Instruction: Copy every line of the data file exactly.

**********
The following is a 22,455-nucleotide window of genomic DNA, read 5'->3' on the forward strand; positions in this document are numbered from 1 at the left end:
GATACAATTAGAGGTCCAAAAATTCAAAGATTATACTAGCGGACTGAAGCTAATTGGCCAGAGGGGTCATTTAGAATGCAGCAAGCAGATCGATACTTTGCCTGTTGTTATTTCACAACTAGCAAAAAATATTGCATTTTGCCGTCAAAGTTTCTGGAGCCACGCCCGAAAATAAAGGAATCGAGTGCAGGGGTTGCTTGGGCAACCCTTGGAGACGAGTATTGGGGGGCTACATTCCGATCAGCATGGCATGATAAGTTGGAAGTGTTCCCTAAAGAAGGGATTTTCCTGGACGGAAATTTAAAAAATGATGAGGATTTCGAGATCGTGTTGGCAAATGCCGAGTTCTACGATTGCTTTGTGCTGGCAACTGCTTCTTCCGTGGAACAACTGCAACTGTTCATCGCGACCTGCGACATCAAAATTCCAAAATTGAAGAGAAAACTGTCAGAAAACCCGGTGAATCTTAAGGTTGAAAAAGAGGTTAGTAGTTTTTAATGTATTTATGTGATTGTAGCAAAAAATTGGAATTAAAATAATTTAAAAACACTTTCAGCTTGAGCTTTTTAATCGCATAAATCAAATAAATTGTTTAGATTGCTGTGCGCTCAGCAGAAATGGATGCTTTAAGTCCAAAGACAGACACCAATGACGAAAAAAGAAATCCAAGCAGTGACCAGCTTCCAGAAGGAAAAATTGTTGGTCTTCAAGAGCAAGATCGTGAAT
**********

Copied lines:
The following is a 22,455-nucleotide window of genomic DNA, read 5'->3' on the forward strand; positions in this document are numbered from 1 at the left end:
GATACAATTAGAGGTCCAAAAATTCAAAGATTATACTAGCGGACTGAAGCTAATTGGCCAGAGGGGTCATTTAGAATGCAGCAAGCAGATCGATACTTTGCCTGTTGTTATTTCACAACTAGCAAAAAATATTGCATTTTGCCGTCAAAGTTTCTGGAGCCACGCCCGAAAATAAAGGAATCGAGTGCAGGGGTTGCTTGGGCAACCCTTGGAGACGAGTATTGGGGGGCTACATTCCGATCAGCATGGCATGATAAGTTGGAAGTGTTCCCTAAAGAAGGGATTTTCCTGGACGGAAATTTAAAAAATGATGAGGATTTCGAGATCGTGTTGGCAAATGCCGAGTTCTACGATTGCTTTGTGCTGGCAACTGCTTCTTCCGTGGAACAACTGCAACTGTTCATCGCGACCTGCGACATCAAAATTCCAAAATTGAAGAGAAAACTGTCAGAAAACCCGGTGAATCTTAAGGTTGAAAAAGAGGTTAGTAGTTTTTAATGTATTTATGTGATTGTAGCAAAAAATTGGAATTAAAATAATTTAAAAACACTTTCAGCTTGAGCTTTTTAATCGCATAAATCAAATAAATTGTTTAGATTGCTGTGCGCTCAGCAGAAATGGATGCTTTAAGTCCAAAGACAGACACCAATGACGAAAAAAGAAATCCAAGCAGTGACCAGCTTCCAGAAGGAAAAATTGTTGGTCTTCAAGAGCAAGATCGTGAAT